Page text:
The Inflation Reduction Act of 2022 (H.R. 5376) passed along party lines in both chambers and was signed into law on Aug. 16. It includes $369 billion to fight climate change, imposes a 15% corporate minimum tax and extends enhanced Affordable Care Act subsidies for another three years. Notable among the other health care provisions, the law requires CMS to negotiate the prices of prescription drugs, starting in 2026 with 10 Part D-covered drugs (including highest cost drugs and biologic agents, excluding “small biotech drugs” and certain orphan drugs to treat only one rare disease or condition). That number will increase to 15 in 2027 and 2028 — when Part B covered drugs may be included in the list of drugs subject to negotiation — and will rise to 20 agents in 2029 and beyond.

National Average Part D Bid Continues Downward Trajectory, but for How Long?

In its annual release of the Medicare Part D payment benchmarks and other bid-related information for the coming plan year, CMS on July 29 reported that the national average monthly bid amount will continue a years-long downward trend, dropping to a historic low of $34.71. At the same time, monthly premiums are expected to take a slight dip. While both pieces of information — released by CMS in an effort to help Part D sponsors finalize their premiums and prepare for open enrollment this fall — reflect positive trends and a competitive market, upcoming changes included in the recently passed Inflation Reduction Act of 2022 could start to reverse those trends in the future.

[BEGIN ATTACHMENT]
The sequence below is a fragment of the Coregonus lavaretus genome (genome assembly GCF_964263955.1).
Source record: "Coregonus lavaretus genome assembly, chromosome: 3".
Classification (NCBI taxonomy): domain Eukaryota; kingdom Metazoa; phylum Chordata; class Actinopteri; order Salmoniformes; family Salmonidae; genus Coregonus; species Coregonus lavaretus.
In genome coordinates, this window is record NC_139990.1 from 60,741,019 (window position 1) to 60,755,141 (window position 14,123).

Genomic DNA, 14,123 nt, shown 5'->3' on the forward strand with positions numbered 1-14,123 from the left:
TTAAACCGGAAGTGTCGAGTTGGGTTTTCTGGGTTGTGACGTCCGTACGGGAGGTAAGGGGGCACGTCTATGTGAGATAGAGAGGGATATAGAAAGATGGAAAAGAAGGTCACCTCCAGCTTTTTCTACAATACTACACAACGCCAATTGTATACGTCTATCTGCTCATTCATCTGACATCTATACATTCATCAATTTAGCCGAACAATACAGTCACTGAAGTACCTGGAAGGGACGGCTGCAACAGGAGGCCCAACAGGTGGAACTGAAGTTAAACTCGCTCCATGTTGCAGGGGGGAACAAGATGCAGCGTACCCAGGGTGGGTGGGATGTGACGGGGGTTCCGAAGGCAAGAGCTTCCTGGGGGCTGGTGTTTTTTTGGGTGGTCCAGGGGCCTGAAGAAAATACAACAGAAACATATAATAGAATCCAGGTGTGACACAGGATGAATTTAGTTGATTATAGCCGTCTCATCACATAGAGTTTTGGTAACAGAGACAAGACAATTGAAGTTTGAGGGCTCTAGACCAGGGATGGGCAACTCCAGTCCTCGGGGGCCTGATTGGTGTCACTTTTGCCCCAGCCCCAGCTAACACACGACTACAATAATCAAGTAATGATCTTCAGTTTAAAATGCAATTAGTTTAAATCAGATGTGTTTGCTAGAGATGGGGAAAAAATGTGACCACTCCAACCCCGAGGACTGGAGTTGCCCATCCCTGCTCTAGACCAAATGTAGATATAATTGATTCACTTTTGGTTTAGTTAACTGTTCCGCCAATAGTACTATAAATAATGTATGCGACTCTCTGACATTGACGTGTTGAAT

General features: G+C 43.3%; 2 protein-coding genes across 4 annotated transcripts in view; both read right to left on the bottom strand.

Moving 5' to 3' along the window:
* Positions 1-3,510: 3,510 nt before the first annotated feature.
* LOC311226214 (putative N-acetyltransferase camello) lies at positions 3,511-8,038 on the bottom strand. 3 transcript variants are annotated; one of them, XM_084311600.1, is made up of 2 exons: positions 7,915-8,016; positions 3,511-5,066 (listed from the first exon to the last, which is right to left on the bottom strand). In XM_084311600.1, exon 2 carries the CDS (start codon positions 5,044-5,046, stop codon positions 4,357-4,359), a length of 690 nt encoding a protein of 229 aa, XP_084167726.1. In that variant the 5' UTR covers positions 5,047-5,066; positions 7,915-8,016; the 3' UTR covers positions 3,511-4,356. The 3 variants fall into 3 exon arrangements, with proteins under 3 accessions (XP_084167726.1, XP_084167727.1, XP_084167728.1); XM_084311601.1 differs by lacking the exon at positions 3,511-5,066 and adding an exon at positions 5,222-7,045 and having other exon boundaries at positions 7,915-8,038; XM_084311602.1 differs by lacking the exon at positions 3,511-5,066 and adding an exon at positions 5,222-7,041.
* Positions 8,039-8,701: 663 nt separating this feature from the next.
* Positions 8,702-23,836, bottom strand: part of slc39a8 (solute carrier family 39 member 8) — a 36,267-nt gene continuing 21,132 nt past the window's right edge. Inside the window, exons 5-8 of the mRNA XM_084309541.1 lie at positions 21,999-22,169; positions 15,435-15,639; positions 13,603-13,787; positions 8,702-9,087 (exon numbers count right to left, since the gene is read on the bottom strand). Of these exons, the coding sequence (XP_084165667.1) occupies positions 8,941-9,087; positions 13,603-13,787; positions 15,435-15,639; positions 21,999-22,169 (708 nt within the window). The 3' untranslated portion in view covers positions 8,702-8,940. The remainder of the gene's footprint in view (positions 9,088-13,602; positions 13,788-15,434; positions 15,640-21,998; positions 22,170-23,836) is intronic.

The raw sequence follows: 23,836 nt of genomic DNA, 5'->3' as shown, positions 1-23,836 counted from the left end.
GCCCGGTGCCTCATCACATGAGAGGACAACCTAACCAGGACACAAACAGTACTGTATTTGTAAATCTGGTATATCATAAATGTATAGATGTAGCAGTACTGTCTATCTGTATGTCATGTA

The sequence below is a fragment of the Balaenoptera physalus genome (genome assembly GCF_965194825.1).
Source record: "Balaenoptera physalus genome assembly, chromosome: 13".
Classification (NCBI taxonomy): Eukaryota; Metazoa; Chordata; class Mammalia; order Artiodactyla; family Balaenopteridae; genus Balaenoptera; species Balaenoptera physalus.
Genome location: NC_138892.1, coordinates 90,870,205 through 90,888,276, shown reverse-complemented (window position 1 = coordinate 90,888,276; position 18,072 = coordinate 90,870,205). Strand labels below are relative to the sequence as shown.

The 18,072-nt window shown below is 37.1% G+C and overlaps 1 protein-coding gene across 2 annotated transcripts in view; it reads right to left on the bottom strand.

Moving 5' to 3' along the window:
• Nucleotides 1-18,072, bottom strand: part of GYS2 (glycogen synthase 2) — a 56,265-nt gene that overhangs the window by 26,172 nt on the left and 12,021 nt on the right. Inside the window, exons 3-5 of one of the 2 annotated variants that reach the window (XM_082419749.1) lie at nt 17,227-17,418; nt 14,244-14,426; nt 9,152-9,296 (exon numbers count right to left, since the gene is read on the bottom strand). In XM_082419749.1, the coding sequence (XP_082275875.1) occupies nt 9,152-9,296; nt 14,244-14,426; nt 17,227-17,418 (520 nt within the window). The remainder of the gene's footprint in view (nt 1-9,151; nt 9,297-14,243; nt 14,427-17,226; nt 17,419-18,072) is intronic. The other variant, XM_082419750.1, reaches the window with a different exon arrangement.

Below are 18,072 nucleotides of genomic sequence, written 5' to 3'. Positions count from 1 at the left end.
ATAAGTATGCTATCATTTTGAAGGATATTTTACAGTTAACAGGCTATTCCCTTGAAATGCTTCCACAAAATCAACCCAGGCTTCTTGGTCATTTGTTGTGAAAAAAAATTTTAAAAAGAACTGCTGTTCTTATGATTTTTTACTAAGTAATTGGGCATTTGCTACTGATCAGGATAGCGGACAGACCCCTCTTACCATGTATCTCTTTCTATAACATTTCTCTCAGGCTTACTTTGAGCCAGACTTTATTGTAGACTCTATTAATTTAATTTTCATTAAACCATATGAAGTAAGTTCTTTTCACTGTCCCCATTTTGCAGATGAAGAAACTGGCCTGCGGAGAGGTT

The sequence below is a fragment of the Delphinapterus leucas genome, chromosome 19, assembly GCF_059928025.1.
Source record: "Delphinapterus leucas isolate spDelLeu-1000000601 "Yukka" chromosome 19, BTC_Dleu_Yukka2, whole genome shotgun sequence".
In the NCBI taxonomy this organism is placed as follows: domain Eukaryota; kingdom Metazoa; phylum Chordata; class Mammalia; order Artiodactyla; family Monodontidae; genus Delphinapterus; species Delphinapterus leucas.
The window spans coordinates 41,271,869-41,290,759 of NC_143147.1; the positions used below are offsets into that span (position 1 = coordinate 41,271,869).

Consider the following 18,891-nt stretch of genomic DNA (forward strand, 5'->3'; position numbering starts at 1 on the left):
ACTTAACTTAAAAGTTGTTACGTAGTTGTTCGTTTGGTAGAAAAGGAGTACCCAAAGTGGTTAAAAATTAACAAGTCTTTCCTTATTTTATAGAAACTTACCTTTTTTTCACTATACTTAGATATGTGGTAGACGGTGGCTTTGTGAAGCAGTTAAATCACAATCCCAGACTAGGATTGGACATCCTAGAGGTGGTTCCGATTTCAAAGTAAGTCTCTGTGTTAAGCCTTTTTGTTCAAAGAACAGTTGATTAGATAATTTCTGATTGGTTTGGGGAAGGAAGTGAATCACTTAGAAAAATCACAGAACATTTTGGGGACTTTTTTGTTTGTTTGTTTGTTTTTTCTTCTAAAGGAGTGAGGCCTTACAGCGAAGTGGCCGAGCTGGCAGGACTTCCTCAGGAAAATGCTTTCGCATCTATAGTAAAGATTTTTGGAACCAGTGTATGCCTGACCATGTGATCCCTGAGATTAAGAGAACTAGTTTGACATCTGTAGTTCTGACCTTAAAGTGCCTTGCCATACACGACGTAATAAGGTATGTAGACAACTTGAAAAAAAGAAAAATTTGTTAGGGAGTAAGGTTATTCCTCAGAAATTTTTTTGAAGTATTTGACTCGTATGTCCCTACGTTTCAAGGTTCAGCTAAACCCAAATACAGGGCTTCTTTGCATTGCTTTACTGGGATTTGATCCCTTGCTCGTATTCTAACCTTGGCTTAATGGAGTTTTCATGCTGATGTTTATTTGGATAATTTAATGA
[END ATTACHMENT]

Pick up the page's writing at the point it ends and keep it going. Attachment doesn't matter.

The national average monthly bid amount is a weighted average of the standardized bid amounts for each stand-alone Prescription Drug Plan (PDP) and Medicare Advantage Prescription Drug (MA-PD) plan. Bids were submitted by PDPs and MA-PD plans in early June. CMS said it anticipates releasing the 2023 premium and cost-sharing information for 2023 Medicare Advantage and Part D plans in September.

Medicare Prescription Drug Price Negotiation Is Poised to Become Reality

It appears that for the first time, HHS will be able to negotiate prices of some prescription drugs in Medicare. The pharma industry has long resisted such efforts, and it remains to be seen what the impact of the legislation, if passed, will be on manufacturers’ drug discounts and rebates.
On Aug. 7, the Senate passed the Inflation Reduction Act of 2022 (IRA) 51-50 with Vice President Kamala Harris casting the deciding vote. The House is expected to vote on the bill Friday. If it passes as anticipated, President Joe Biden is projected to sign it into law shortly thereafter.